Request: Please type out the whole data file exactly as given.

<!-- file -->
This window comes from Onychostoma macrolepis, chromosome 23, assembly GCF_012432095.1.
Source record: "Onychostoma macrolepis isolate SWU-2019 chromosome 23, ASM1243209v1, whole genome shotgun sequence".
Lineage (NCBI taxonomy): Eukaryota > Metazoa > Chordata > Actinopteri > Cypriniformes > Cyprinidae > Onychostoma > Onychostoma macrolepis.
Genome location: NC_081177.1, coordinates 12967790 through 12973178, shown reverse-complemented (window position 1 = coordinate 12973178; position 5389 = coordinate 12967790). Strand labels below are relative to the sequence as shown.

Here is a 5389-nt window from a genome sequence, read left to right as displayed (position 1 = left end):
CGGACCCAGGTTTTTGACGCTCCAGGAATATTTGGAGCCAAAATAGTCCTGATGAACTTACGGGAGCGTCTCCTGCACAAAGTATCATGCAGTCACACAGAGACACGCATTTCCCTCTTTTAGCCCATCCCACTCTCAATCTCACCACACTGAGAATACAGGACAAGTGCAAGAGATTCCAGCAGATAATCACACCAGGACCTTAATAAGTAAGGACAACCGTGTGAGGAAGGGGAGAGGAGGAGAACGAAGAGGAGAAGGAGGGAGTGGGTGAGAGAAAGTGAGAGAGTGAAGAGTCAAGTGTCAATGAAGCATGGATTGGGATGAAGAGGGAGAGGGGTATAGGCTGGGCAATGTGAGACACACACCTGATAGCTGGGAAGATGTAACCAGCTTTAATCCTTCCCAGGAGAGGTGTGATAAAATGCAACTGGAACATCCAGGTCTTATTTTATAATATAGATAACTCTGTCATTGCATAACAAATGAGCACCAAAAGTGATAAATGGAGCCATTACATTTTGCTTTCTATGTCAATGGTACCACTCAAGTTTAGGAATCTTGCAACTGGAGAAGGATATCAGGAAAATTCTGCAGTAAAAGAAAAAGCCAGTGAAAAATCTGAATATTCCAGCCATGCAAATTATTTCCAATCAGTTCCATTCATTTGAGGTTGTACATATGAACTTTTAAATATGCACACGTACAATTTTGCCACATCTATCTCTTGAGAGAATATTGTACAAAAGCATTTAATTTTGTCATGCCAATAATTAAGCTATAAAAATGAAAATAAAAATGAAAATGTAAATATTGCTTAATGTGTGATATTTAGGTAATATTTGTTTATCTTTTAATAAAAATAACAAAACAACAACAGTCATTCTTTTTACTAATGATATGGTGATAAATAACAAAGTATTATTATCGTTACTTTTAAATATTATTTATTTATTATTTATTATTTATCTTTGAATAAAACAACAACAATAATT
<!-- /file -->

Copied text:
This window comes from Onychostoma macrolepis, chromosome 23, assembly GCF_012432095.1.
Source record: "Onychostoma macrolepis isolate SWU-2019 chromosome 23, ASM1243209v1, whole genome shotgun sequence".
Lineage (NCBI taxonomy): Eukaryota > Metazoa > Chordata > Actinopteri > Cypriniformes > Cyprinidae > Onychostoma > Onychostoma macrolepis.
Genome location: NC_081177.1, coordinates 12967790 through 12973178, shown reverse-complemented (window position 1 = coordinate 12973178; position 5389 = coordinate 12967790). Strand labels below are relative to the sequence as shown.

Here is a 5389-nt window from a genome sequence, read left to right as displayed (position 1 = left end):
CGGACCCAGGTTTTTGACGCTCCAGGAATATTTGGAGCCAAAATAGTCCTGATGAACTTACGGGAGCGTCTCCTGCACAAAGTATCATGCAGTCACACAGAGACACGCATTTCCCTCTTTTAGCCCATCCCACTCTCAATCTCACCACACTGAGAATACAGGACAAGTGCAAGAGATTCCAGCAGATAATCACACCAGGACCTTAATAAGTAAGGACAACCGTGTGAGGAAGGGGAGAGGAGGAGAACGAAGAGGAGAAGGAGGGAGTGGGTGAGAGAAAGTGAGAGAGTGAAGAGTCAAGTGTCAATGAAGCATGGATTGGGATGAAGAGGGAGAGGGGTATAGGCTGGGCAATGTGAGACACACACCTGATAGCTGGGAAGATGTAACCAGCTTTAATCCTTCCCAGGAGAGGTGTGATAAAATGCAACTGGAACATCCAGGTCTTATTTTATAATATAGATAACTCTGTCATTGCATAACAAATGAGCACCAAAAGTGATAAATGGAGCCATTACATTTTGCTTTCTATGTCAATGGTACCACTCAAGTTTAGGAATCTTGCAACTGGAGAAGGATATCAGGAAAATTCTGCAGTAAAAGAAAAAGCCAGTGAAAAATCTGAATATTCCAGCCATGCAAATTATTTCCAATCAGTTCCATTCATTTGAGGTTGTACATATGAACTTTTAAATATGCACACGTACAATTTTGCCACATCTATCTCTTGAGAGAATATTGTACAAAAGCATTTAATTTTGTCATGCCAATAATTAAGCTATAAAAATGAAAATAAAAATGAAAATGTAAATATTGCTTAATGTGTGATATTTAGGTAATATTTGTTTATCTTTTAATAAAAATAACAAAACAACAACAGTCATTCTTTTTACTAATGATATGGTGATAAATAACAAAGTATTATTATCGTTACTTTTAAATATTATTTATTTATTATTTATTATTTATCTTTGAATAAAACAACAACAATAATT